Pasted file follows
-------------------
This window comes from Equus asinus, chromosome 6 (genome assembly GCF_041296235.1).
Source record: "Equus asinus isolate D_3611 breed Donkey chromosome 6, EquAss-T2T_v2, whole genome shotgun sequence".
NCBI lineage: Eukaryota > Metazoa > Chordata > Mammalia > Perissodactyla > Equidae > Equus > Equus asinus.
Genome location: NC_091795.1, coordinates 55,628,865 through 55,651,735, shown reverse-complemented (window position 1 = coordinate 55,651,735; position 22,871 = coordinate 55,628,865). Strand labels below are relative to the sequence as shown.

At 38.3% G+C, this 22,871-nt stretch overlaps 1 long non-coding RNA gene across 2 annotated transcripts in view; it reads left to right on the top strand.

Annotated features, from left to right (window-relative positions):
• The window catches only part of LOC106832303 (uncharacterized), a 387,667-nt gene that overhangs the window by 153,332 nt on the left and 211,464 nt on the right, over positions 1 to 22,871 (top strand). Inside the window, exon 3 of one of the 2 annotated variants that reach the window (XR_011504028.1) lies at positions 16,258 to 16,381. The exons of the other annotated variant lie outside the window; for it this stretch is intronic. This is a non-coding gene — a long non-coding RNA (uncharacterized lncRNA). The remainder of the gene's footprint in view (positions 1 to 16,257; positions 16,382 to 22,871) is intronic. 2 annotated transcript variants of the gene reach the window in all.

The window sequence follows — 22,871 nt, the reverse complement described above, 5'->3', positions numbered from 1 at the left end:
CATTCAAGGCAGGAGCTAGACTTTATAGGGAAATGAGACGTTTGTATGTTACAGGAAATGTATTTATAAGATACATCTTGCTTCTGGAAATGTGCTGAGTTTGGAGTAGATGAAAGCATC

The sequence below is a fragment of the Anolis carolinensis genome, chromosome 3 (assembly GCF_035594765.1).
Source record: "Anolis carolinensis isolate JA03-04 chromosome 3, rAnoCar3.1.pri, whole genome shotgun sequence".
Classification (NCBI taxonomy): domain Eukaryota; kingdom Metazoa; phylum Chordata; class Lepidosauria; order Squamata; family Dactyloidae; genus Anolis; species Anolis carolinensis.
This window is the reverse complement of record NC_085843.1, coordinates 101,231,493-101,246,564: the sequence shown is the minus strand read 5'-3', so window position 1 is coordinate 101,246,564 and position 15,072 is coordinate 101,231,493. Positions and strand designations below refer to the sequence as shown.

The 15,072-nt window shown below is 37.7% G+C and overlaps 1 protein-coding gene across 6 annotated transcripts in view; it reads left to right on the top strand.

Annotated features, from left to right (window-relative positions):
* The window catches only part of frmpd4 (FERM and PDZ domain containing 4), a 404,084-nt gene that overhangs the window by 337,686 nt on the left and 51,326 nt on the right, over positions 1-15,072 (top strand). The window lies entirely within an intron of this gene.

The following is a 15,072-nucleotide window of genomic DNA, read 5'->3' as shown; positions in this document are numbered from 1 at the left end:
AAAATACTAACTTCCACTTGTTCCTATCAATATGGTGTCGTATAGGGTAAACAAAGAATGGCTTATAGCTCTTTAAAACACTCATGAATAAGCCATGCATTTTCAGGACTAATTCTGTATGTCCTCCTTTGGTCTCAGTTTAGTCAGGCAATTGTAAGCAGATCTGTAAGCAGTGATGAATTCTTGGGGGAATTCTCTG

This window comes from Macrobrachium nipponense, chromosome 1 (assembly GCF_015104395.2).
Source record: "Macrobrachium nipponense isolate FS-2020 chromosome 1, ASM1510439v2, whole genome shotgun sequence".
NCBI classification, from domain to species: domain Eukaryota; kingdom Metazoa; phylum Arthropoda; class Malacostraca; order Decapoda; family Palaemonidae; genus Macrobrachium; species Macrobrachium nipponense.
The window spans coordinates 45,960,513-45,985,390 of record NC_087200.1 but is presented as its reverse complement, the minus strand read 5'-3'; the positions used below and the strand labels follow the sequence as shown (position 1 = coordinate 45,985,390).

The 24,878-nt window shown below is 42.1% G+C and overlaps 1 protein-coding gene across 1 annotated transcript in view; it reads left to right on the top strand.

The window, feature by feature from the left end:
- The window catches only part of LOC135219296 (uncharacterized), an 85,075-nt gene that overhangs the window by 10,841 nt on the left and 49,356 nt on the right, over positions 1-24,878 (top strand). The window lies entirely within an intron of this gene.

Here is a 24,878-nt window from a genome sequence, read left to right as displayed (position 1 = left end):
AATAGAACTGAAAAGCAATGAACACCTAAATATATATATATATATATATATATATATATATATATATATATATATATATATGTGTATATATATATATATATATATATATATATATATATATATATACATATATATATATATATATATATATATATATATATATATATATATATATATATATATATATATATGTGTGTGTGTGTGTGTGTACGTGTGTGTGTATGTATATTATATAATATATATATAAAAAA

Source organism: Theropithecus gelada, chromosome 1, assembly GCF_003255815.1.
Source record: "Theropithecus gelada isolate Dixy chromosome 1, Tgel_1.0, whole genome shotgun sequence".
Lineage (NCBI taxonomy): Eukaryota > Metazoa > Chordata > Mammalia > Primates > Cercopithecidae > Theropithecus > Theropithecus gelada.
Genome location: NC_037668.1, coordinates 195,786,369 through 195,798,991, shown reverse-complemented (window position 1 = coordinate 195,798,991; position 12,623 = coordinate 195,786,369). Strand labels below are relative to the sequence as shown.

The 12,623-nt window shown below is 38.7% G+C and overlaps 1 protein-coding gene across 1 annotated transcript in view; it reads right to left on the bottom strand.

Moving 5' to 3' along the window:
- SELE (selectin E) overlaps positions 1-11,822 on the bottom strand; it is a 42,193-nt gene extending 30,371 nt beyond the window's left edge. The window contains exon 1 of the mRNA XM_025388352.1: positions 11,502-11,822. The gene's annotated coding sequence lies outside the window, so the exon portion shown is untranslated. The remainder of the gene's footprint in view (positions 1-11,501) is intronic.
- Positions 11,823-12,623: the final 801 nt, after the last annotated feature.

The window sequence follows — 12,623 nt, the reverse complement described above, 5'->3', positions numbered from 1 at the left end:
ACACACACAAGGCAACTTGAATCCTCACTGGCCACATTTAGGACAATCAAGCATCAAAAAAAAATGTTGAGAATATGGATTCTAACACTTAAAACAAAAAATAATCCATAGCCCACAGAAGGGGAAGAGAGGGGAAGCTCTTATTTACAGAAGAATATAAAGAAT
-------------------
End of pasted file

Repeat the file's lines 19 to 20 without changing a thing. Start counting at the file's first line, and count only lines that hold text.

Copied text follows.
This window comes from Macrobrachium nipponense, chromosome 1 (assembly GCF_015104395.2).
Source record: "Macrobrachium nipponense isolate FS-2020 chromosome 1, ASM1510439v2, whole genome shotgun sequence".